HK education failing its youth
That a 12-year-old boy was among the 36 detained for an attack on police officers in Hong Kong on Sunday has drawn much attention. And he is only one of the many juveniles that have been involved in the unrest and rioting that have plagued the special administrative region over the past two months.
The involvement of so many adolescents born after Hong Kong's return to its motherland in 1997 raises a serious question that concerns the future of the city more than the social turbulence itself－what's wrong with Hong Kong's education system?
A glimpse of the primary and middle school textbooks of the SAR shows how "special" it is－hard-line dissidents, who are among the authors, editors and compilers of some of the textbooks, have filled them with their personal political views.
These authors feel no qualms about putting distorting spectacles on the noses of students. Torrents of words beautify Western civilization and Hong Kong's colonial history, while demonizing the Chinese mainland. They never mention that the West's rise was on the backs of peoples subjugated by force of arms, or what the mainland has accomplished in its transformation from imperialism and feudalism.
Some liberal education textbooks openly distort the "one country, two systems" policy, and incite students to insurrection. In this way, these authors betray the purpose of education, which is to help young people to know about the world, and cultivate their critical and independent thinking.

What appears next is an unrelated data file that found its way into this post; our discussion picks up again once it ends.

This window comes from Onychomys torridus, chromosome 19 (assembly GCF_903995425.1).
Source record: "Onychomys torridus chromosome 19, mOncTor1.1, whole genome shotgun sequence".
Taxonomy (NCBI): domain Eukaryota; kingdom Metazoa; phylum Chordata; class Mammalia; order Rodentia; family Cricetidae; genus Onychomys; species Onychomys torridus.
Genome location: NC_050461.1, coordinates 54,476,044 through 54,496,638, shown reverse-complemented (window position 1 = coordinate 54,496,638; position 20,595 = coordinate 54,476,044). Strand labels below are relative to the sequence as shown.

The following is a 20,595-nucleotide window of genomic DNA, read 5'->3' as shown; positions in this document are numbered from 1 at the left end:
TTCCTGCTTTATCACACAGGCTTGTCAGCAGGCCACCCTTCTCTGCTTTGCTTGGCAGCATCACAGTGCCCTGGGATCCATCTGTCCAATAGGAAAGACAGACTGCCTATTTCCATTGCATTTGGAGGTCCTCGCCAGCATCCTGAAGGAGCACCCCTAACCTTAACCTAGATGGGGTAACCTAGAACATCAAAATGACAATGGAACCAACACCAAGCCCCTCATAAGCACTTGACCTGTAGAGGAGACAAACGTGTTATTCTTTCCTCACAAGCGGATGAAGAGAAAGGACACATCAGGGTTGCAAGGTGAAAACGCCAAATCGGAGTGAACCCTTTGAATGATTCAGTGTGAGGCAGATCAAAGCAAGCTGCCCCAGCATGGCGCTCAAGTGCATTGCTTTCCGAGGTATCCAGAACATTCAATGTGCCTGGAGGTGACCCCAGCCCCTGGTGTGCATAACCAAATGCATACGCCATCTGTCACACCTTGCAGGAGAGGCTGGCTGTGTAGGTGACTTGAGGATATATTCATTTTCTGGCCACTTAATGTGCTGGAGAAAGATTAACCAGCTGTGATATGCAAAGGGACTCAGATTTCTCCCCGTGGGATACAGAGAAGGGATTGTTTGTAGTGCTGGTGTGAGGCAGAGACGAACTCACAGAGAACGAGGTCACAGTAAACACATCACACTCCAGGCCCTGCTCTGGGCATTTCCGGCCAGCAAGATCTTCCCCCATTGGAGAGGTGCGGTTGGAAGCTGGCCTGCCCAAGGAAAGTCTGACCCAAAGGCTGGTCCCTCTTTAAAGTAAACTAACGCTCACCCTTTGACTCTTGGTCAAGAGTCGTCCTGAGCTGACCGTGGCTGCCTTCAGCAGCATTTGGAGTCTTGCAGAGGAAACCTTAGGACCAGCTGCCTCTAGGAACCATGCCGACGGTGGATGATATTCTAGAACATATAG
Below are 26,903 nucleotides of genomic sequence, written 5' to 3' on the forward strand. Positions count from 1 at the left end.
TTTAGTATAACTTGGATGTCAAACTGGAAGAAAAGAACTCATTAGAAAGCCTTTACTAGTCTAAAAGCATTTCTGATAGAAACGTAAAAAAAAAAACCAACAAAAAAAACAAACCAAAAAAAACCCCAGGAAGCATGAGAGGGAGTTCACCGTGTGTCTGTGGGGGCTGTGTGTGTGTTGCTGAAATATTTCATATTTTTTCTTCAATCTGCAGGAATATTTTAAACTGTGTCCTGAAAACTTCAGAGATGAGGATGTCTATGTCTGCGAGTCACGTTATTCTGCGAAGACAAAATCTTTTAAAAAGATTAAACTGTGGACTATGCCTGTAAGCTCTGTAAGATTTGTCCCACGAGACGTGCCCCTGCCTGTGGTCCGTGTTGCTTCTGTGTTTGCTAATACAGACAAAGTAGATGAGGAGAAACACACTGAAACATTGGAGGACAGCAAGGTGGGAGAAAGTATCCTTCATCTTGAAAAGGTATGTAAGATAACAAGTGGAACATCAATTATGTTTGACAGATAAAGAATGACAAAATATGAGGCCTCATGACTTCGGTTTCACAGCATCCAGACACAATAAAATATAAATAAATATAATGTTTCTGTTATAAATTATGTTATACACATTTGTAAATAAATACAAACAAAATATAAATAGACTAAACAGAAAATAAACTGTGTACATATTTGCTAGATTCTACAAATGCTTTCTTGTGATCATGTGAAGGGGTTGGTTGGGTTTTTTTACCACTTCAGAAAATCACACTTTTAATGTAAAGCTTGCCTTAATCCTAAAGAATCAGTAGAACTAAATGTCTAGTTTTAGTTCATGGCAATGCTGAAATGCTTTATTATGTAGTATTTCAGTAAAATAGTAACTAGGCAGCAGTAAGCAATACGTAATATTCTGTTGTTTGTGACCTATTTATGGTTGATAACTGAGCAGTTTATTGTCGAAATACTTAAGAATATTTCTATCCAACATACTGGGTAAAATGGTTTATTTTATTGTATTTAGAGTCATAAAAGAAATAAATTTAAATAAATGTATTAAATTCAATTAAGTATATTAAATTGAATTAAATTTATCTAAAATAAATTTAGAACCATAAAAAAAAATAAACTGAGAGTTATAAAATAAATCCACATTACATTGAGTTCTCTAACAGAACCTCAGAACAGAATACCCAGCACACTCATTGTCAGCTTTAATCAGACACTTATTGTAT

That such kind of liberal education has been compulsory since 2009 explains why young people in the SAR are vulnerable to secessionist and radical ideas, and can so easily be led astray. No textbooks are perfect, as by their very nature they have to condense and simplify, but they should not be condoning or encouraging lawbreaking behavior.
One of the functions of an education system is to teach young people to be good citizens, the Hong Kong education system is failing in that purpose, as young people are unquestioningly challenging the government and the law, without any regard for the future.
Before waving the Stars and Stripes and the Union Jack in their protests on Chinese soil, Hong Kong youths would do better to first learn how to use their own eyes to see the world and their own minds to understand it. Until there are some substantial changes in Hong Kong's education, its youth won't be able to appreciate their true identity.